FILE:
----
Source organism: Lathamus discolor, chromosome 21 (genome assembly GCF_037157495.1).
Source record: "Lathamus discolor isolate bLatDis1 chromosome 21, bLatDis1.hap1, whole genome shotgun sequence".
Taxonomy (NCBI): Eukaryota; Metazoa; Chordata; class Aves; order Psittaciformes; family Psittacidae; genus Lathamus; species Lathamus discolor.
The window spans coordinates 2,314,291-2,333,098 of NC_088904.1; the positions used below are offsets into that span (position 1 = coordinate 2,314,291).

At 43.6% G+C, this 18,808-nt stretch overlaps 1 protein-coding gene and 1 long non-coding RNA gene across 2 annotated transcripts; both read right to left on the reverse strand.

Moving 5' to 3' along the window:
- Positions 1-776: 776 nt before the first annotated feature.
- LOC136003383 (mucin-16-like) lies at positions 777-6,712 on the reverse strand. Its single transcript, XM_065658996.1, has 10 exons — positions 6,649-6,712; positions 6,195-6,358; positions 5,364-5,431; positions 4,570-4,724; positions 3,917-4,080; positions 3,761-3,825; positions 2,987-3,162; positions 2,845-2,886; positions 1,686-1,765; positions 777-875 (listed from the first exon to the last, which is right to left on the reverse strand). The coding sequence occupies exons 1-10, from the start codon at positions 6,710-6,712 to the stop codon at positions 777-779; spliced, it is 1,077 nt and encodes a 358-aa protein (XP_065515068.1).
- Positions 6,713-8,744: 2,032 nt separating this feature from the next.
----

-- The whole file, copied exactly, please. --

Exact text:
Source organism: Lathamus discolor, chromosome 21 (genome assembly GCF_037157495.1).
Source record: "Lathamus discolor isolate bLatDis1 chromosome 21, bLatDis1.hap1, whole genome shotgun sequence".
Taxonomy (NCBI): Eukaryota; Metazoa; Chordata; class Aves; order Psittaciformes; family Psittacidae; genus Lathamus; species Lathamus discolor.
The window spans coordinates 2,314,291-2,333,098 of NC_088904.1; the positions used below are offsets into that span (position 1 = coordinate 2,314,291).

At 43.6% G+C, this 18,808-nt stretch overlaps 1 protein-coding gene and 1 long non-coding RNA gene across 2 annotated transcripts; both read right to left on the reverse strand.

Moving 5' to 3' along the window:
- Positions 1-776: 776 nt before the first annotated feature.
- LOC136003383 (mucin-16-like) lies at positions 777-6,712 on the reverse strand. Its single transcript, XM_065658996.1, has 10 exons — positions 6,649-6,712; positions 6,195-6,358; positions 5,364-5,431; positions 4,570-4,724; positions 3,917-4,080; positions 3,761-3,825; positions 2,987-3,162; positions 2,845-2,886; positions 1,686-1,765; positions 777-875 (listed from the first exon to the last, which is right to left on the reverse strand). The coding sequence occupies exons 1-10, from the start codon at positions 6,710-6,712 to the stop codon at positions 777-779; spliced, it is 1,077 nt and encodes a 358-aa protein (XP_065515068.1).
- Positions 6,713-8,744: 2,032 nt separating this feature from the next.